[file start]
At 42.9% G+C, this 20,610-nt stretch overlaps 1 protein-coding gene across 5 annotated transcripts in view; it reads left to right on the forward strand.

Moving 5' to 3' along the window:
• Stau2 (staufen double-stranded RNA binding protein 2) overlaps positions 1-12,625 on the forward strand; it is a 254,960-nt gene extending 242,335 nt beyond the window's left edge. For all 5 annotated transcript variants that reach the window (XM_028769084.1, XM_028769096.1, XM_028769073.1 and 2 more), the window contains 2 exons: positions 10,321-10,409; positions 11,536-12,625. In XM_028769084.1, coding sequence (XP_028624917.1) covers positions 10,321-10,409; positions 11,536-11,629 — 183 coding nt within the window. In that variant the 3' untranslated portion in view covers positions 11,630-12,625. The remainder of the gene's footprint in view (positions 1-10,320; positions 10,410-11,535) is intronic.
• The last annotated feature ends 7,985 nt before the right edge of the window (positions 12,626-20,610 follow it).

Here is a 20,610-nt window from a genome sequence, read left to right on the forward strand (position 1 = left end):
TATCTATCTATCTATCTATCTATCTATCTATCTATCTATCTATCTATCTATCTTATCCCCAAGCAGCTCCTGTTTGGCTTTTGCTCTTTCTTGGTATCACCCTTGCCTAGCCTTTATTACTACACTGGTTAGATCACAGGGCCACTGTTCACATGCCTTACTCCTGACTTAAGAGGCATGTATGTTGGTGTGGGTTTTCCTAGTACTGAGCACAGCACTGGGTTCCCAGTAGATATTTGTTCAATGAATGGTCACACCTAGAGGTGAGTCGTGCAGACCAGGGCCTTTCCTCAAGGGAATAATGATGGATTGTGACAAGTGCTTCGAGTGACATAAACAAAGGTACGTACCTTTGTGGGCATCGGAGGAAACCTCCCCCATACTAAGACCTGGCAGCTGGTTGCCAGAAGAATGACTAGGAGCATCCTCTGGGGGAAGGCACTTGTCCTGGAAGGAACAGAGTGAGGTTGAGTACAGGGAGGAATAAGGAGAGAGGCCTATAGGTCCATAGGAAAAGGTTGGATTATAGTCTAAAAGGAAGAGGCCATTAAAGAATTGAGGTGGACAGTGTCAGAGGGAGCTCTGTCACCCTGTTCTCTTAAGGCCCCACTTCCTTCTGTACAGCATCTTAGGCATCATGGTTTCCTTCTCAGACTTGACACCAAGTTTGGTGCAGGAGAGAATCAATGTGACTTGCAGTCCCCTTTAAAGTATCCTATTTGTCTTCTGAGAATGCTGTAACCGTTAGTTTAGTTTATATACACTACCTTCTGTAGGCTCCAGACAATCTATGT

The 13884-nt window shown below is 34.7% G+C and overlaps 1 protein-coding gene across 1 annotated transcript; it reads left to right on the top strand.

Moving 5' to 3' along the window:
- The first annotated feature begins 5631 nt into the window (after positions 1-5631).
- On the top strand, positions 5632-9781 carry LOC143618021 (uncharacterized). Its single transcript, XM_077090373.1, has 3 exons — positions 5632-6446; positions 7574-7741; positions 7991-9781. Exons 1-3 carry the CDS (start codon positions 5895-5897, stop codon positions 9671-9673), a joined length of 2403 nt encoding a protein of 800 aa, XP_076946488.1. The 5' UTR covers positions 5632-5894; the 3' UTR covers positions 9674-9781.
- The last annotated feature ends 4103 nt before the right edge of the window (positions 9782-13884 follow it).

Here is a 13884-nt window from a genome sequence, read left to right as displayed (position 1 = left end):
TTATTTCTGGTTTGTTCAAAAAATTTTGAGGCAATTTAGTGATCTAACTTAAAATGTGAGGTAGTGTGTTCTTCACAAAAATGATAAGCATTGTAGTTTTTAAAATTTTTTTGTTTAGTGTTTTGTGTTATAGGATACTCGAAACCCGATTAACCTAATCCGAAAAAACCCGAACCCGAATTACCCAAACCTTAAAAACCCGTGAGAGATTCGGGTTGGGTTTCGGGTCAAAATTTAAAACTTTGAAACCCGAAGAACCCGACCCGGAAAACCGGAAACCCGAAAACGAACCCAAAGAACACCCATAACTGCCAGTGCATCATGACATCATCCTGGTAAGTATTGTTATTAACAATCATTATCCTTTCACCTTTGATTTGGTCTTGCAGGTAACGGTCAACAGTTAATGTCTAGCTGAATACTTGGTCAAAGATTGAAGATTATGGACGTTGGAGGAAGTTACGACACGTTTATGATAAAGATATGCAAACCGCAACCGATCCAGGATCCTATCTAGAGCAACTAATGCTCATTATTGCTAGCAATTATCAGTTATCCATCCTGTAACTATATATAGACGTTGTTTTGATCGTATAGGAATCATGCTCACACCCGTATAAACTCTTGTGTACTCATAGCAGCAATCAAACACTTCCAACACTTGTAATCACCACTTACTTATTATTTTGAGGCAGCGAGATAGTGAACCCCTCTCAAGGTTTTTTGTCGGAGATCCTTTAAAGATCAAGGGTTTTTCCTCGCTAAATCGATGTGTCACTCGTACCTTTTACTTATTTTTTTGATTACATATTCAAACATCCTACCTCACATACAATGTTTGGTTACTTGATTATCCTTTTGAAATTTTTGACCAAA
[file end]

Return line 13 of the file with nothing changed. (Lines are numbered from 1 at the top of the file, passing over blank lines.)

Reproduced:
TTATTTCTGGTTTGTTCAAAAAATTTTGAGGCAATTTAGTGATCTAACTTAAAATGTGAGGTAGTGTGTTCTTCACAAAAATGATAAGCATTGTAGTTTTTAAAATTTTTTTGTTTAGTGTTTTGTGTTATAGGATACTCGAAACCCGATTAACCTAATCCGAAAAAACCCGAACCCGAATTACCCAAACCTTAAAAACCCGTGAGAGATTCGGGTTGGGTTTCGGGTCAAAATTTAAAACTTTGAAACCCGAAGAACCCGACCCGGAAAACCGGAAACCCGAAAACGAACCCAAAGAACACCCATAACTGCCAGTGCATCATGACATCATCCTGGTAAGTATTGTTATTAACAATCATTATCCTTTCACCTTTGATTTGGTCTTGCAGGTAACGGTCAACAGTTAATGTCTAGCTGAATACTTGGTCAAAGATTGAAGATTATGGACGTTGGAGGAAGTTACGACACGTTTATGATAAAGATATGCAAACCGCAACCGATCCAGGATCCTATCTAGAGCAACTAATGCTCATTATTGCTAGCAATTATCAGTTATCCATCCTGTAACTATATATAGACGTTGTTTTGATCGTATAGGAATCATGCTCACACCCGTATAAACTCTTGTGTACTCATAGCAGCAATCAAACACTTCCAACACTTGTAATCACCACTTACTTATTATTTTGAGGCAGCGAGATAGTGAACCCCTCTCAAGGTTTTTTGTCGGAGATCCTTTAAAGATCAAGGGTTTTTCCTCGCTAAATCGATGTGTCACTCGTACCTTTTACTTATTTTTTTGATTACATATTCAAACATCCTACCTCACATACAATGTTTGGTTACTTGATTATCCTTTTGAAATTTTTGACCAAA